From my experience, they do. When credit cards first came out, people were afraid to use them because of fraud concerns. Same with the internet. It was only 10 years ago that my grandfather would not enter his credit card into a web site. But today, people take the technology for granted and no longer think it through.

But if you talk to someone, and educate them on the issues, they respond like "what can you do?" And when I explain that a simple change to the credit system, such as generating disposable credit card numbers, or smart chips - they get interested, and then angry that no one is doing it. So people definitely care, but they don't know, and don't think they have any control over it.

Re:We just need legislation (0)

Anonymous Coward | more than 3 years ago | (#32328114)

I think everyones movements should be tracked in micro detail, the government does it, it's time for the public to watch the public (which also includes all government employees)
Think Cathedral and the Bazaar, but for information (biometrics,location,crowd content) instead of software.

Re:We just need legislation (5, Interesting)

LandruBek (792512) | more than 3 years ago | (#32328266)

"Making everyone happy" was never on my to-do list. "Not get reamed by the corporatocracy" is on my list and remains there. As much as others might enjoy the familiarity of having complete strangers call them by name, and the convenience of having merchandise instantly charged to their accounts, *I* am selfish enough to sacrifice all those pleasures just so that I might exert a little bit of control over what others know about me.

This is a job for government regulation. We don't trust the free market with important things like ensuring food safety, protecting the environment, or verifying whether pharmaceuticals are effective. Why should we trust the free market with personal privacy?

Re:We just need legislation (3, Insightful)

MobyDisk (75490) | more than 3 years ago | (#32328456)

Has it ever occurred to you that some customers actually like that kind of customer service?

Nothing I've said decreases the level of customer service. The return could have been done without them saving the credit card number.

Letting the free market sort it out, with some companies offering convenience and others dedicated to privacy, is in my mind the best solution.

I always prefer free market solutions, but I don't see how to make one work here. The free market only works when the buyer is aware. Companies don't tell me what information they disclose about me. I only find out when I suddenly get charges on my credit card because the store clerk got all my credit information, or because some hacker broke into the stores and took it. I would be open to laws that require them to disclose it to me, but I don't want to read a 25-page legal document to buy something from a store. Since there is no benefit to me from them keeping the information (see the first paragraph for the explanation of why) the restrictive solution is the best one.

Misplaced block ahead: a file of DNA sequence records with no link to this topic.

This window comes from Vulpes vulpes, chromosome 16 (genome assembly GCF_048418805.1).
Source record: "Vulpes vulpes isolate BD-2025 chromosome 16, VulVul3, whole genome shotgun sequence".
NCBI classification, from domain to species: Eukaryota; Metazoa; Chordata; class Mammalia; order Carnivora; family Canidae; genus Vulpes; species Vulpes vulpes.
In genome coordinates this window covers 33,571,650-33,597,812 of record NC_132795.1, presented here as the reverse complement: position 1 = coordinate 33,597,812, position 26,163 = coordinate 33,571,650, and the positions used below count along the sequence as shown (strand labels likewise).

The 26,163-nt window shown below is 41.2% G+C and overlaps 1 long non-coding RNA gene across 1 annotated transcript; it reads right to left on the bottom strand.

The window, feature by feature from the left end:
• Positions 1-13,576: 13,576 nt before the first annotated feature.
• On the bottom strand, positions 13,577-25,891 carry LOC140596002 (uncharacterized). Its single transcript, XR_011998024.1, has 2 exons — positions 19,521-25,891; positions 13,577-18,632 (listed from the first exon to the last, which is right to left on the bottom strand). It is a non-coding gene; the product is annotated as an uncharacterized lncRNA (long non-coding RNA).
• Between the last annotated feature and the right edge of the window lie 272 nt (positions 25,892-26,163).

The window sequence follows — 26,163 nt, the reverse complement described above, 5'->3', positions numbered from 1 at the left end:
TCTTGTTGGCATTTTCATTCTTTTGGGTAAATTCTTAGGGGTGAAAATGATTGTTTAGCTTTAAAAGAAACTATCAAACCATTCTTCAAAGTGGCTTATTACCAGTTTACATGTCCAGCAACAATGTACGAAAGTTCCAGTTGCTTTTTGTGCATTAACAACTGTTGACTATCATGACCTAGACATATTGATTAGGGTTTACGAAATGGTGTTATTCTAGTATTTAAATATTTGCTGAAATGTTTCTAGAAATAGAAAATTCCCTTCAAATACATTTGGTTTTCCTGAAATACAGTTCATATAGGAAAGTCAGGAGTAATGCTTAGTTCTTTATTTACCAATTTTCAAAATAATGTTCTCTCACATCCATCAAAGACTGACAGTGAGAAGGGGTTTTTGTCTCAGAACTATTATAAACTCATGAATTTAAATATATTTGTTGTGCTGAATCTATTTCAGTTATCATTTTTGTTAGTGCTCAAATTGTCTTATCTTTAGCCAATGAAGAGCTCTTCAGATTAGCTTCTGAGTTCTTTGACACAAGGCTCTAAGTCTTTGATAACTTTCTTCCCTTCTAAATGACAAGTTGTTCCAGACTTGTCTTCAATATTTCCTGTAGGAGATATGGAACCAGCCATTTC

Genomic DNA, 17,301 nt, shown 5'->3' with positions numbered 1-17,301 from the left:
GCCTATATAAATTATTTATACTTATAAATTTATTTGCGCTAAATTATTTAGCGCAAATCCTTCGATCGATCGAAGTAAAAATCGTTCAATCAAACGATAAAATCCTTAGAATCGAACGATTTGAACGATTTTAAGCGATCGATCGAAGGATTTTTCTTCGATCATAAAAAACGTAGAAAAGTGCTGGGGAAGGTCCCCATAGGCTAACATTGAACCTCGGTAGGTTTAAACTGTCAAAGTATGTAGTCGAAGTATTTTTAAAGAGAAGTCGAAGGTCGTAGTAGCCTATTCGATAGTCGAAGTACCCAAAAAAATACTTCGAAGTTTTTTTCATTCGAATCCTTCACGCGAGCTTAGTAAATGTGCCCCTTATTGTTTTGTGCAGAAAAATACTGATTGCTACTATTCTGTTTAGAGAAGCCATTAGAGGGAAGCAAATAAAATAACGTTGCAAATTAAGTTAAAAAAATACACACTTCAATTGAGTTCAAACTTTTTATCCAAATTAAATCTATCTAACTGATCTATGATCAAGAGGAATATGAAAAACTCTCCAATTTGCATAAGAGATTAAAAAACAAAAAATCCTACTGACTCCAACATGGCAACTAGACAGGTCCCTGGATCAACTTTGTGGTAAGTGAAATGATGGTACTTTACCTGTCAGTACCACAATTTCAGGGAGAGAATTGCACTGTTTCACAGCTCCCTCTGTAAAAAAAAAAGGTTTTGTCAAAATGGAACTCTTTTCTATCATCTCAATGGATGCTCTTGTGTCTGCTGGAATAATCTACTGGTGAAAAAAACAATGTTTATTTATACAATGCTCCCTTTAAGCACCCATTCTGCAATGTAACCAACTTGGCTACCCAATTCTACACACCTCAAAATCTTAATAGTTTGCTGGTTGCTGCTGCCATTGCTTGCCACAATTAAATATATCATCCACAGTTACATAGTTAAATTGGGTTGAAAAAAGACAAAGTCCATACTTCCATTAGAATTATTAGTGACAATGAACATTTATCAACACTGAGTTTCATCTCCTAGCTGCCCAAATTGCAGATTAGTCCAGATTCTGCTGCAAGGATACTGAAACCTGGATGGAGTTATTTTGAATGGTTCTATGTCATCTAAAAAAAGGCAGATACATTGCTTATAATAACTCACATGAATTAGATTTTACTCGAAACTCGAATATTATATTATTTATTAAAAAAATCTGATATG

Re:We just need legislation (0)

Anonymous Coward | more than 3 years ago | (#32327902)

The actions made by these companies, right or wrong, are legal. You can't expect companies (or governments... or individuals) to stop doing this if it is convenient, profitable, and legal. We need some legislation that basically says that they can't publish, transmit, or sell personal information without prior consent. And that any such release - intentional or accidental - must be reported to the individual.

Easy fix... put it in the EULA. Done. You have now consented.

Re:We just need legislation (1)

MachDelta (704883) | more than 3 years ago | (#32328318)

No one in the history of anything and anywhere has ever read the entirety of an EULA *and* understood every word of it.

They're the digital equivalent of the guy and the end of the commercials going "side effects may include... nauseavomitinghypertensionswollenheaddeathdepression, anorexiaspontaneoushumancombustionsorethroat, tumourscancerdiabetesparkinsonslossofvisionandnumbness." The stuff said so fast no one can comprehend it... but hey, it's there because the law said so!

Re:We just need legislation (1)

JWSmythe (446288) | more than 3 years ago | (#32328468)

I always love hearing that list, when the side effects may include a
rambling list, that starts with headaches, and ends in death. It makes me not
want to take anything ever again.

Re:We just need legislation (4, Informative)

Todd Knarr (15451) | more than 3 years ago | (#32327944)

Actually they probably didn't record your credit-card number. What they probably recorded was the sale number (basically a receipt serial number), the receipt information (what was bought), and the type of credit card and the authorization number. They knew your name because it was recorded off your credit card at the time of sale. To handle the refund they just use the authorization number, which the credit-card company can match to your card (but they won't tell the store the card number, they'll just give out another authorization number for the refund).

Now, the store probably doesn't need to store your name at the time of sale. But if you're paying with a credit card, you know you're leaving a connection between you and that sale anyway so IMO it's not a major thing. If you really want no connection, pay in cash and don't give them any identifying information, not even a phone number.

Re:We just need legislation (1)

MobyDisk (75490) | more than 3 years ago | (#32328382)